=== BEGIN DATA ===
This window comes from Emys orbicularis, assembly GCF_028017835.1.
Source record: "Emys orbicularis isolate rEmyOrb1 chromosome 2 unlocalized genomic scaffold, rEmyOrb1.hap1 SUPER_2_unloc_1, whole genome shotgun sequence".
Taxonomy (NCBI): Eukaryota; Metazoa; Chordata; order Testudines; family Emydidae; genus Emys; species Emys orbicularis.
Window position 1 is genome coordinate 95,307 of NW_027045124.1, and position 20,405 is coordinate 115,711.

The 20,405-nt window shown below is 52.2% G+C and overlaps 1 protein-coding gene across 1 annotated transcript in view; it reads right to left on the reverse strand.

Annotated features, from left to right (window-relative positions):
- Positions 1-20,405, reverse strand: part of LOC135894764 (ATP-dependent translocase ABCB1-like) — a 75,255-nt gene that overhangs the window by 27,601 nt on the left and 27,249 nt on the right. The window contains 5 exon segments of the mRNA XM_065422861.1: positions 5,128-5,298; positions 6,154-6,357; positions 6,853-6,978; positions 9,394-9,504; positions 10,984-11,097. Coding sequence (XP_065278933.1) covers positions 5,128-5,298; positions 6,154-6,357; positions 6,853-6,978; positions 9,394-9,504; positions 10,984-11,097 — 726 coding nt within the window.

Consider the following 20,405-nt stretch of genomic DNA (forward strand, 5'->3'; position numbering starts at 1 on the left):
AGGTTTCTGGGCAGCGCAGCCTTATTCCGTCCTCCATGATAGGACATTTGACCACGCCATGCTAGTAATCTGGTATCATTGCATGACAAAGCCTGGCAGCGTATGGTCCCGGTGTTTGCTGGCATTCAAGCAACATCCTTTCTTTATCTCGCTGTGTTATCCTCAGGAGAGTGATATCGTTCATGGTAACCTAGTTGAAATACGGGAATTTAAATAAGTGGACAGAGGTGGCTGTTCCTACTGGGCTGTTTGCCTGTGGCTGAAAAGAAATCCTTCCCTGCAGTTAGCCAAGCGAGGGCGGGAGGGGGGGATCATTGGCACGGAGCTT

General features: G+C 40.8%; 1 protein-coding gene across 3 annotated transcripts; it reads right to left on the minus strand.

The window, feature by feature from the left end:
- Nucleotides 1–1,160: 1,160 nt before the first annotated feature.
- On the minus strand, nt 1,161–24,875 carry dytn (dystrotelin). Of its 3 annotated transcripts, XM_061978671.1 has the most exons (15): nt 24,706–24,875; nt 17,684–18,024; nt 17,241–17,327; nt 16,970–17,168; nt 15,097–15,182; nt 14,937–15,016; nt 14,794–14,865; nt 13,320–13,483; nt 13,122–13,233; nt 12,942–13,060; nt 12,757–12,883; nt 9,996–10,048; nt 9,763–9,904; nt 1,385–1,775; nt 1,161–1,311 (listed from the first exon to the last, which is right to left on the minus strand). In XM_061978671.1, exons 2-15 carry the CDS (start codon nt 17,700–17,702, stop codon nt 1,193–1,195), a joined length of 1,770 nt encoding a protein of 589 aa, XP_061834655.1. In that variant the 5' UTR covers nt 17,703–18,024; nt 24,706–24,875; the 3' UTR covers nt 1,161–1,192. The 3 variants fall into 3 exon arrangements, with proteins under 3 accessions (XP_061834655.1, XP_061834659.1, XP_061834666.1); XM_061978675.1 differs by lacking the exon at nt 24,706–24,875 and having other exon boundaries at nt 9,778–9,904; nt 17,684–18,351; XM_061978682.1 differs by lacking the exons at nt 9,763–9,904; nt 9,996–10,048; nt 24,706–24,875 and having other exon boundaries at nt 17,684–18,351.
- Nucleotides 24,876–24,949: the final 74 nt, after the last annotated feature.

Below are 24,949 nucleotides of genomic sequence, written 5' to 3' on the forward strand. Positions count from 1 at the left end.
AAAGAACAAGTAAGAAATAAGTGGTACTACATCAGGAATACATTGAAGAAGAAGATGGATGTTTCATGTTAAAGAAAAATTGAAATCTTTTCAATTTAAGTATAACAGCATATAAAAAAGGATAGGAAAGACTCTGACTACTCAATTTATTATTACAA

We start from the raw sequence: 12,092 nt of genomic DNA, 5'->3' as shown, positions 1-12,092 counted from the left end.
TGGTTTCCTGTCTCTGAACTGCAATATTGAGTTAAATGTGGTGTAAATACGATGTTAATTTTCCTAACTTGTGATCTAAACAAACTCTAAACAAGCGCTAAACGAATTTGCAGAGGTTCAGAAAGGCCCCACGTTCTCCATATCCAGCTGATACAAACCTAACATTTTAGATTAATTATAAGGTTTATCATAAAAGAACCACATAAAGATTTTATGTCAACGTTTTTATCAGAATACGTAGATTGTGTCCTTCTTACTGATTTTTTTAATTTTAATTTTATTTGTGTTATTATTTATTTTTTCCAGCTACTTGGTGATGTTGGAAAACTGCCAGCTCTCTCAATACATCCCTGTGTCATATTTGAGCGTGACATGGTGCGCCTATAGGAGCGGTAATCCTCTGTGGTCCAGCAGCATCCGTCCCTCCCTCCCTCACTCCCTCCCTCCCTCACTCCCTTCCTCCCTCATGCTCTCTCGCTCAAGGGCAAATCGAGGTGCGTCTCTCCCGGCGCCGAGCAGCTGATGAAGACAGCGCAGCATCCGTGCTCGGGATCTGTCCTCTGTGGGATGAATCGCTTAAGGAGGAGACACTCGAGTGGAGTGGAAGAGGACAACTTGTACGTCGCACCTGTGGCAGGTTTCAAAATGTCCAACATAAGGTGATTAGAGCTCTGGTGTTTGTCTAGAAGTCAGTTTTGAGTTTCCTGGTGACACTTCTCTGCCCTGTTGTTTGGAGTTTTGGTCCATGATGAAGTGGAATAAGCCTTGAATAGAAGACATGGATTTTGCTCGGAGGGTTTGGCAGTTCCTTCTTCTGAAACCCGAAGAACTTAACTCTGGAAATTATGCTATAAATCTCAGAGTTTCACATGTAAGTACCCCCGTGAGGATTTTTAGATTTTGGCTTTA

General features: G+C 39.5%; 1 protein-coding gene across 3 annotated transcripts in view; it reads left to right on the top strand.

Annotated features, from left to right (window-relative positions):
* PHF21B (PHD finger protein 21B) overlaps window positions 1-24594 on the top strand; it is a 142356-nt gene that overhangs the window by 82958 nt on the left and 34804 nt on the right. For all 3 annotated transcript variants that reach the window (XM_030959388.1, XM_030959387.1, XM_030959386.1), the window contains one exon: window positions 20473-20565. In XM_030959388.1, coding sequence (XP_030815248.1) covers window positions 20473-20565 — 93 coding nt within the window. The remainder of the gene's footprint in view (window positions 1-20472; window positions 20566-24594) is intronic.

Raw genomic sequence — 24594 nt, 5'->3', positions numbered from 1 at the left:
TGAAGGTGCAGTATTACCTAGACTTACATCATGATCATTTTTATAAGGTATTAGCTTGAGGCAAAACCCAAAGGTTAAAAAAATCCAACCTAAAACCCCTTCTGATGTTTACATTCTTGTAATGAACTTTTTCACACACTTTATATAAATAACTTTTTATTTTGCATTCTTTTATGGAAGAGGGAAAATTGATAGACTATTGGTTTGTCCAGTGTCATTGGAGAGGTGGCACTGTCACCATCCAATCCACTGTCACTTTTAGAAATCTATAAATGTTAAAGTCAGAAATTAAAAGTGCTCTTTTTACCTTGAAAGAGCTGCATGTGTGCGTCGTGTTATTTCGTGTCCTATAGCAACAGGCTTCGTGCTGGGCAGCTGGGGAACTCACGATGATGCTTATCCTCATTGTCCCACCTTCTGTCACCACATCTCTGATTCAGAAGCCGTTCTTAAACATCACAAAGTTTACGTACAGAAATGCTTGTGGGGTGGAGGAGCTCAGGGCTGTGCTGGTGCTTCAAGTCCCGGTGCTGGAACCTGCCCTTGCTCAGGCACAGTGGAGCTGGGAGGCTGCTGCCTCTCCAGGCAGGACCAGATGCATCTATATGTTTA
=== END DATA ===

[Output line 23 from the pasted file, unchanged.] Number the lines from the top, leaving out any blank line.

TGAAGGTGCAGTATTACCTAGACTTACATCATGATCATTTTTATAAGGTATTAGCTTGAGGCAAAACCCAAAGGTTAAAAAAATCCAACCTAAAACCCCTTCTGATGTTTACATTCTTGTAATGAACTTTTTCACACACTTTATATAAATAACTTTTTATTTTGCATTCTTTTATGGAAGAGGGAAAATTGATAGACTATTGGTTTGTCCAGTGTCATTGGAGAGGTGGCACTGTCACCATCCAATCCACTGTCACTTTTAGAAATCTATAAATGTTAAAGTCAGAAATTAAAAGTGCTCTTTTTACCTTGAAAGAGCTGCATGTGTGCGTCGTGTTATTTCGTGTCCTATAGCAACAGGCTTCGTGCTGGGCAGCTGGGGAACTCACGATGATGCTTATCCTCATTGTCCCACCTTCTGTCACCACATCTCTGATTCAGAAGCCGTTCTTAAACATCACAAAGTTTACGTACAGAAATGCTTGTGGGGTGGAGGAGCTCAGGGCTGTGCTGGTGCTTCAAGTCCCGGTGCTGGAACCTGCCCTTGCTCAGGCACAGTGGAGCTGGGAGGCTGCTGCCTCTCCAGGCAGGACCAGATGCATCTATATGTTTA